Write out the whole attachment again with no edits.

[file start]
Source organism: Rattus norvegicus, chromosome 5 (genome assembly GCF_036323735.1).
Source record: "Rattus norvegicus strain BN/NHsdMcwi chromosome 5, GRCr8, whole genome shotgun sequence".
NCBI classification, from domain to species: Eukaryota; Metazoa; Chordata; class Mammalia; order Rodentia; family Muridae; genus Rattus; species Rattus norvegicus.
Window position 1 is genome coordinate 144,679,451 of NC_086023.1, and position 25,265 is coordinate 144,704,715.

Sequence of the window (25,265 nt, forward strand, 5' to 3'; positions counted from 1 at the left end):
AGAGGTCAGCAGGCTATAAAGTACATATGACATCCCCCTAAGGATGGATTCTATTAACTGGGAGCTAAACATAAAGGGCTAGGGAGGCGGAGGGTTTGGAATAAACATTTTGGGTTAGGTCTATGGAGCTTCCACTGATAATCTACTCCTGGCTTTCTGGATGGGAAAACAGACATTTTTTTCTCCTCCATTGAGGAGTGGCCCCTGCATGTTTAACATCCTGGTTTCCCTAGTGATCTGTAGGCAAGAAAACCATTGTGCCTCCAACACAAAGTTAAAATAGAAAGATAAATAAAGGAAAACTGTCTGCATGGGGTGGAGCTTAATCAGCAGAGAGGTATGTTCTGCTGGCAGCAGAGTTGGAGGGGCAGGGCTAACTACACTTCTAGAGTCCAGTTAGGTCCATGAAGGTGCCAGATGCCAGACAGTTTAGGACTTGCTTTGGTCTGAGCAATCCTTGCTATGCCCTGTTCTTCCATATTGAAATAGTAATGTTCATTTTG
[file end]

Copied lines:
Source organism: Rattus norvegicus, chromosome 5 (genome assembly GCF_036323735.1).
Source record: "Rattus norvegicus strain BN/NHsdMcwi chromosome 5, GRCr8, whole genome shotgun sequence".
NCBI classification, from domain to species: Eukaryota; Metazoa; Chordata; class Mammalia; order Rodentia; family Muridae; genus Rattus; species Rattus norvegicus.
Window position 1 is genome coordinate 144,679,451 of NC_086023.1, and position 25,265 is coordinate 144,704,715.

Sequence of the window (25,265 nt, forward strand, 5' to 3'; positions counted from 1 at the left end):
AGAGGTCAGCAGGCTATAAAGTACATATGACATCCCCCTAAGGATGGATTCTATTAACTGGGAGCTAAACATAAAGGGCTAGGGAGGCGGAGGGTTTGGAATAAACATTTTGGGTTAGGTCTATGGAGCTTCCACTGATAATCTACTCCTGGCTTTCTGGATGGGAAAACAGACATTTTTTTCTCCTCCATTGAGGAGTGGCCCCTGCATGTTTAACATCCTGGTTTCCCTAGTGATCTGTAGGCAAGAAAACCATTGTGCCTCCAACACAAAGTTAAAATAGAAAGATAAATAAAGGAAAACTGTCTGCATGGGGTGGAGCTTAATCAGCAGAGAGGTATGTTCTGCTGGCAGCAGAGTTGGAGGGGCAGGGCTAACTACACTTCTAGAGTCCAGTTAGGTCCATGAAGGTGCCAGATGCCAGACAGTTTAGGACTTGCTTTGGTCTGAGCAATCCTTGCTATGCCCTGTTCTTCCATATTGAAATAGTAATGTTCATTTTG